That is a very fine line of distinction, and if crossed, the plant and the products derived from the plant go from legal to illegal in many states. 

There is an arbitrary line between the legal definition of hemp and marijuana, in fact the legal line in the European Union is crossed at 0.2% THC. However, cannabis with a level of 0.3% THC is considered hemp here in the US and marijuana in Europe. 

Go figure.

THC Levels Today

But the reality is, whether marijuana is sold for medical or for recreational purposes, the THC levels today are much higher than 0.4%. 

Citing Colorado, an early legal state for legal cannabis, the publication Missouri Medicine reported that the THC content of cannabis is not like it used to be. Prior to the 1990s, THC levels of what was considered marijuana were less than 2%. In the 1990s it grew to 4%, and between 1995 and 2015 there was been a 212% increase in THC content in marijuana. 

In 2017 the most popular strains found in dispensaries in Colorado had a range of THC content from 17–28%. The paper goes on to say that cannabis plants producing high levels of THC are incapable of producing much CBD, the protective component of the plant so these strains have minimal CBD.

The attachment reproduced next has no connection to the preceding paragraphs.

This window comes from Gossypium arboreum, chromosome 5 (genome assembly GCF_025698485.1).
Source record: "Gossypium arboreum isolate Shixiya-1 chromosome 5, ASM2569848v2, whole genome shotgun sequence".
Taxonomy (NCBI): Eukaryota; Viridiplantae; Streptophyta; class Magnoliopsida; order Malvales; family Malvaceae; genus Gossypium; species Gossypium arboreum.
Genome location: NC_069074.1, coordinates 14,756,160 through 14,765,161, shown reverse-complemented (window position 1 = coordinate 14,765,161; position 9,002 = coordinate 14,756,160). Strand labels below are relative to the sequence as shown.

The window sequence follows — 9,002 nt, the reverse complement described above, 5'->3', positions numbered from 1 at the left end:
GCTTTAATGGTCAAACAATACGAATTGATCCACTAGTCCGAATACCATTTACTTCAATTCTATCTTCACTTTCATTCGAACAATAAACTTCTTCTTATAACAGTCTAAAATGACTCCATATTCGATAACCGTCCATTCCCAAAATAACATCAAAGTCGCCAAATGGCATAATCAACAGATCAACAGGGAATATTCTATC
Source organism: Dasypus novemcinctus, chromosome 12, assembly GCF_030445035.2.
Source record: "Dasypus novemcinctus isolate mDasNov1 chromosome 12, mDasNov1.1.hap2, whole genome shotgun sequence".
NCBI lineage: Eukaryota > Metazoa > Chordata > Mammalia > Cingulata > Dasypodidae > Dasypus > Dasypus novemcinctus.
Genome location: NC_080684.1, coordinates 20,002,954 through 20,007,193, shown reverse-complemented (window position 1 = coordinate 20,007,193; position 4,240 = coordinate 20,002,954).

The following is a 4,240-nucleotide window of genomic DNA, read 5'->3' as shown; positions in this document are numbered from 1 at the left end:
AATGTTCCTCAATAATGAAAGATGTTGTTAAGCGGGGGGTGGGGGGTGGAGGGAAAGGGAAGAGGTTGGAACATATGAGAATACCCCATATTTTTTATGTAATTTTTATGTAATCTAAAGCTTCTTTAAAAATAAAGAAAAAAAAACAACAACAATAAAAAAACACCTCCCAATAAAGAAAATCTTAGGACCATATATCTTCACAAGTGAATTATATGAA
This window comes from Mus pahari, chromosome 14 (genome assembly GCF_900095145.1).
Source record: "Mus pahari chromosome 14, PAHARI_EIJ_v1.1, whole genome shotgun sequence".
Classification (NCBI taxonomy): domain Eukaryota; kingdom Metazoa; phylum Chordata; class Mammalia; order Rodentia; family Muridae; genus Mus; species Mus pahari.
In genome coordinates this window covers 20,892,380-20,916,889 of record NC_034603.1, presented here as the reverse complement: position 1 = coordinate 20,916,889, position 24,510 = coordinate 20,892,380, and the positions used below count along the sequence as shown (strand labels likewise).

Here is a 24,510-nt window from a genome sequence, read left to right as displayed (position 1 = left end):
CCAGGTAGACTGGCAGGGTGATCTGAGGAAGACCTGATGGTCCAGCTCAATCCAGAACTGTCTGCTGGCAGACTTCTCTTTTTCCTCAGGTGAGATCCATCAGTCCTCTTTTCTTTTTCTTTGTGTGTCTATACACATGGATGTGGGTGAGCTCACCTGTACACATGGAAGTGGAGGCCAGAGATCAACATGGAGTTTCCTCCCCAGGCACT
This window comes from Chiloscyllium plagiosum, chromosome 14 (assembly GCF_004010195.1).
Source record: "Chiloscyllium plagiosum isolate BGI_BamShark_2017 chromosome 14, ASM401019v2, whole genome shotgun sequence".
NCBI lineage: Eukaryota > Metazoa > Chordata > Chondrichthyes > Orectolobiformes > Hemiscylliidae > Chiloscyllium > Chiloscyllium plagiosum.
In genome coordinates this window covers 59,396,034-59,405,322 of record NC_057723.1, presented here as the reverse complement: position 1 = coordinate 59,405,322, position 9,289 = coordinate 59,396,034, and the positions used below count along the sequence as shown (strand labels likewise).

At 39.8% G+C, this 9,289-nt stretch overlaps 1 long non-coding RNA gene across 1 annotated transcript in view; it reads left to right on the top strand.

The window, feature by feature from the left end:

Most balanced strains will tend to have CBD and THC levels in the neighborhood of 6-12%.

  CBD Molecule

Are CBD Molecules from Hemp and Marijuana Different?

“A rose by any other name would smell as sweet.” 

Juliet from the play Romeo and Juliet by William Shakespere 

Just as the rose of Juliet’s muse would smell as sweet no matter what you called it—rose, rosa (Spanish), róża (Polish)—so is CBD the same molecule no matter what type of cannabis plant it comes from. Whether it’s hemp-derived CBD with a THC level of 0.3% or below, marijuana-derived CBD with above that level, it makes no difference. The CBD molecule and its pharmacology are the same.